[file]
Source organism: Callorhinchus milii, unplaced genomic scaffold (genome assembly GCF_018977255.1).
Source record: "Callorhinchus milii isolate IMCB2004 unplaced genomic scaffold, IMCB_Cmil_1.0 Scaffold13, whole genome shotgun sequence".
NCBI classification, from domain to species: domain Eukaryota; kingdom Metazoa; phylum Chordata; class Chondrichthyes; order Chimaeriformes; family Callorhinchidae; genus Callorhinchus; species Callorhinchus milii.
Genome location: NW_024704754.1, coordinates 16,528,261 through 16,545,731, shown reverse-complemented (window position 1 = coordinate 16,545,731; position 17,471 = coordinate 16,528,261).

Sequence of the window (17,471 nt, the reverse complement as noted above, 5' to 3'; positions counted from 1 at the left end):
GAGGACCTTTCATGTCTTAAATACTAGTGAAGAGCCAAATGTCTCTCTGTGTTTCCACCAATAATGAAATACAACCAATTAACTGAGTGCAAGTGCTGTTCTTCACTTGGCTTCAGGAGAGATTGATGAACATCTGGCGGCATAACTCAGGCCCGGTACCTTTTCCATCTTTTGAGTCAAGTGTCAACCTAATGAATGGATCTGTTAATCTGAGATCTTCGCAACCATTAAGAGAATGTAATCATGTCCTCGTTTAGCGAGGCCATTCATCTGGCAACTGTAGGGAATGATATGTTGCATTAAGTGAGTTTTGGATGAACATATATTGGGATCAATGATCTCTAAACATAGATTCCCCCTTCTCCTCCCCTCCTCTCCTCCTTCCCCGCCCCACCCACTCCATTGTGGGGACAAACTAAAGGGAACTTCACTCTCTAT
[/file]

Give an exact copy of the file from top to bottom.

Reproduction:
Source organism: Callorhinchus milii, unplaced genomic scaffold (genome assembly GCF_018977255.1).
Source record: "Callorhinchus milii isolate IMCB2004 unplaced genomic scaffold, IMCB_Cmil_1.0 Scaffold13, whole genome shotgun sequence".
NCBI classification, from domain to species: domain Eukaryota; kingdom Metazoa; phylum Chordata; class Chondrichthyes; order Chimaeriformes; family Callorhinchidae; genus Callorhinchus; species Callorhinchus milii.
Genome location: NW_024704754.1, coordinates 16,528,261 through 16,545,731, shown reverse-complemented (window position 1 = coordinate 16,545,731; position 17,471 = coordinate 16,528,261).

Sequence of the window (17,471 nt, the reverse complement as noted above, 5' to 3'; positions counted from 1 at the left end):
GAGGACCTTTCATGTCTTAAATACTAGTGAAGAGCCAAATGTCTCTCTGTGTTTCCACCAATAATGAAATACAACCAATTAACTGAGTGCAAGTGCTGTTCTTCACTTGGCTTCAGGAGAGATTGATGAACATCTGGCGGCATAACTCAGGCCCGGTACCTTTTCCATCTTTTGAGTCAAGTGTCAACCTAATGAATGGATCTGTTAATCTGAGATCTTCGCAACCATTAAGAGAATGTAATCATGTCCTCGTTTAGCGAGGCCATTCATCTGGCAACTGTAGGGAATGATATGTTGCATTAAGTGAGTTTTGGATGAACATATATTGGGATCAATGATCTCTAAACATAGATTCCCCCTTCTCCTCCCCTCCTCTCCTCCTTCCCCGCCCCACCCACTCCATTGTGGGGACAAACTAAAGGGAACTTCACTCTCTAT